Changelings

Fox Mask

Fox masks, wolf masks, I try them on
as if I were a savage.
Long ago I realized
from scratchings traced
on cave walls
or from dim ethnologies,
from collections hidden
in musty storerooms or museum basements,
from phrenological attempts to see
the beast in man,
how much of beast persisted.
Here was I
cursed by these foxes and their kin the wolves
to see them everywhere.

If my one-time friend the artist showed me a picture painted
of a closed garden
there was sure to be a fox who peered
from among the flowers,
a fox even the artist had not seen.
I have been cursed
for that as well, the artist crying he had not
seen the fox, he had not painted it,
but there it was
among the innocent flowers hiding
or among trees
or hidden
in a wheat field’s tawny light.

Once seen, the artist
could not unsee it
though his brush was clean
of all intent;
the creature grew
just from my trembling fingertip until
by no subterfuge of the imagination could we
ignore it and forget.
For reasons plain my friend
chose to go elsewhere with his canvases.
Why blame him?
The faces sprang
from some
uncanny pleasurable perception.

I saw them in the boles of ancient trees,
in shadows dancing upon walls
I am at last aware
that there exists
changelings
born from a fourth dimension lurking
somewhere about
and I am one of these.

I see our blighted
formalized
pollution-filled
landscape of old cans,
bottles, and oil drums,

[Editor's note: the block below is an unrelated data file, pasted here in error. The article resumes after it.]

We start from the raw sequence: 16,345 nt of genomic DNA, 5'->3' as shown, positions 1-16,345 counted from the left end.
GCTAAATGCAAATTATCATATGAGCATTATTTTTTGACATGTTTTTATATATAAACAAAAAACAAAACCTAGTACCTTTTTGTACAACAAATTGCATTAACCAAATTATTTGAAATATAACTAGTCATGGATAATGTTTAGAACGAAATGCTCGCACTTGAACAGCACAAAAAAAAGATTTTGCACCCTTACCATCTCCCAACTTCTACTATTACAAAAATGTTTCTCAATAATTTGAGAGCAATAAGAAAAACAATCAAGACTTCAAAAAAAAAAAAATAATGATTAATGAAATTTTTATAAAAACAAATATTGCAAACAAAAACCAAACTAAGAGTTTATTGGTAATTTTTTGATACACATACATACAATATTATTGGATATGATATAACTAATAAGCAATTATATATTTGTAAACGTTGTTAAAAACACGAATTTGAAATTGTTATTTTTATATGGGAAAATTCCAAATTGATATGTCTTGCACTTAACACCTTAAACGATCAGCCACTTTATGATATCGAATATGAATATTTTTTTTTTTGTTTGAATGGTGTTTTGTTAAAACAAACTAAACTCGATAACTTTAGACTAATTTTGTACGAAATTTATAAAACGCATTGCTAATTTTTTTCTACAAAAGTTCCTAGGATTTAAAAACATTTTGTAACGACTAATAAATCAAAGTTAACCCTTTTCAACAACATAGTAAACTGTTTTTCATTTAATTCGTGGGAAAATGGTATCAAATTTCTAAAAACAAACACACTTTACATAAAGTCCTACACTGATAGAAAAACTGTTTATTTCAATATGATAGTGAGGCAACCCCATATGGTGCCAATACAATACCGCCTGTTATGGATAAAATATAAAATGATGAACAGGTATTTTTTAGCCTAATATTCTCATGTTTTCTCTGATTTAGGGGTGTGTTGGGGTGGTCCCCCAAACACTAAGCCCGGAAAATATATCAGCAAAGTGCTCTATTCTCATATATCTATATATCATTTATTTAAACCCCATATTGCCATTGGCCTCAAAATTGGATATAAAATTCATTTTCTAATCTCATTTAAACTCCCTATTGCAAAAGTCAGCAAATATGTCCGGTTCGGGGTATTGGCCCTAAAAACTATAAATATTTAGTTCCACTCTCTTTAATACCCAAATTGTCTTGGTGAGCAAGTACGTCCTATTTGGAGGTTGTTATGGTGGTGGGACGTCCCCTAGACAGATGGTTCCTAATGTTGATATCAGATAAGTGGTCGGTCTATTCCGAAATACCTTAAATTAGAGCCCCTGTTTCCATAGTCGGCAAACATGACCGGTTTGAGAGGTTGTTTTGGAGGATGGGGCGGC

as if it held
ghostly potentials:
that the smiling fox
who was
lives in the shrubbery,
that the buffalo wolf still howls
upon the snowy hilltop
summoning
a nonexistent pack
for hunting lost
among old skulls
the prairie grasses cover.

My childhood was preoccupied with dreams
of how to free all animals immured
in shabby local zoos,
in boxes foul,
in crates from which
the heaven sweeping hawks
still scanned their wide dominions
helplessly.
So is it now. The fox, the wolf, the coyote
the last
contenders against traps and poison
hold with grim teeth
slowly retreating
into waste lands where only coyotes run.
I am born of these,

their changeling.
Who first rocked
my cradle
or what wild thing left me
upon my parents’ doorstep
is a mystery
although
through this means I can see
faces where faces are not
and I know
a nature still
as time is still
beyond the reach of man.

You may search scarp and butte,
read Indian pictographs
on up-reared mesas,
but you will not find
or trace
more of me than is found
in two poised ears
behind my mother’s picture
or
on some rain-lashed night
a voice that barks
brief syllables
may be
at last my own.

from Notes of an Alchemist by Loren Eiseley

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